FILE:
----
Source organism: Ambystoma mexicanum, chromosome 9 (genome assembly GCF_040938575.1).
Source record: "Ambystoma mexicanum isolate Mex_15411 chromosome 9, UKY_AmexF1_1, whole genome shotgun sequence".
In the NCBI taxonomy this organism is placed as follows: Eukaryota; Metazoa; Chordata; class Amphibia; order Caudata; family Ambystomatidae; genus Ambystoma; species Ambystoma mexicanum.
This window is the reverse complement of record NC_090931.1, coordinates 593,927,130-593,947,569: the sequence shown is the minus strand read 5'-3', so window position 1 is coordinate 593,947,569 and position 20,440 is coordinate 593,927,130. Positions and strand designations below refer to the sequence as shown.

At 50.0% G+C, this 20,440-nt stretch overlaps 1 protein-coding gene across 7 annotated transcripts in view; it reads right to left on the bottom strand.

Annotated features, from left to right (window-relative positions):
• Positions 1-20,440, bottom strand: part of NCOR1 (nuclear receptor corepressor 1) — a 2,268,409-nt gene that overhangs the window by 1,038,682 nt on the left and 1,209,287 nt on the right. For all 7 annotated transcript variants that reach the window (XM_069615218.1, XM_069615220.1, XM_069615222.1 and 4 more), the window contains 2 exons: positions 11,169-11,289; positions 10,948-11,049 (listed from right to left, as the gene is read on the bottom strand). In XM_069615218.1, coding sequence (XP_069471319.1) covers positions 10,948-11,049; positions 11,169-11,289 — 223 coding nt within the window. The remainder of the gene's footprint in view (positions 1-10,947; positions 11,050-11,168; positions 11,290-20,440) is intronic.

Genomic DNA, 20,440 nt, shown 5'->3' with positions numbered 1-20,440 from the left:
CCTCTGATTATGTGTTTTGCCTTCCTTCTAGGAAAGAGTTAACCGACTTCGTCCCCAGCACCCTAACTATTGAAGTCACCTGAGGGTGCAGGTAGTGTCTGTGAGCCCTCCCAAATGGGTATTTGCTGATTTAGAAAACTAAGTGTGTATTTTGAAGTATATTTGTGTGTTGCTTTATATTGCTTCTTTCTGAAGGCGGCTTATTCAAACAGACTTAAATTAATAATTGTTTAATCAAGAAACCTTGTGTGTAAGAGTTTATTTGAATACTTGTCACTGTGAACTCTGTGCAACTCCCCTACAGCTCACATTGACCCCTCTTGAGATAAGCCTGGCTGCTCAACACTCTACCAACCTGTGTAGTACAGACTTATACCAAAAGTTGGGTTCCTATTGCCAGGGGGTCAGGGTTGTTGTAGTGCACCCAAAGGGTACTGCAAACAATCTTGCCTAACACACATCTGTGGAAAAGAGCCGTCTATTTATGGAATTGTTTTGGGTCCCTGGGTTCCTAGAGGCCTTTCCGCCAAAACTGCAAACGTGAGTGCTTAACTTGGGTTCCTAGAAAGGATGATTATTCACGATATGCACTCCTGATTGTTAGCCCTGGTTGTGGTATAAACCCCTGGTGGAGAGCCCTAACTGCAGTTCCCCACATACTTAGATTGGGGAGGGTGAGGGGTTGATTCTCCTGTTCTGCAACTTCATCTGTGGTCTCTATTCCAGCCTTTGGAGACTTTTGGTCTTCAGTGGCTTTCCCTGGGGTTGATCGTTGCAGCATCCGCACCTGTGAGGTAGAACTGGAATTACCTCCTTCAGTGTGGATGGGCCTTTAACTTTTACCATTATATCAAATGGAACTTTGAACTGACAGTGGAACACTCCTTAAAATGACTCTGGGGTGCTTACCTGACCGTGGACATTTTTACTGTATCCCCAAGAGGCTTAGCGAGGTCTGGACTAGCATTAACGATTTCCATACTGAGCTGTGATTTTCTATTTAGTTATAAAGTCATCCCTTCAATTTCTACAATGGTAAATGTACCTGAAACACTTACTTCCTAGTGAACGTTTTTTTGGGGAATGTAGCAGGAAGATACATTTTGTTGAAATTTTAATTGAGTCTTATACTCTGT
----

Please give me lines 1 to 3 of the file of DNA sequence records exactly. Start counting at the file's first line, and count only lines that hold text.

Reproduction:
Source organism: Ambystoma mexicanum, chromosome 9 (genome assembly GCF_040938575.1).
Source record: "Ambystoma mexicanum isolate Mex_15411 chromosome 9, UKY_AmexF1_1, whole genome shotgun sequence".
In the NCBI taxonomy this organism is placed as follows: Eukaryota; Metazoa; Chordata; class Amphibia; order Caudata; family Ambystomatidae; genus Ambystoma; species Ambystoma mexicanum.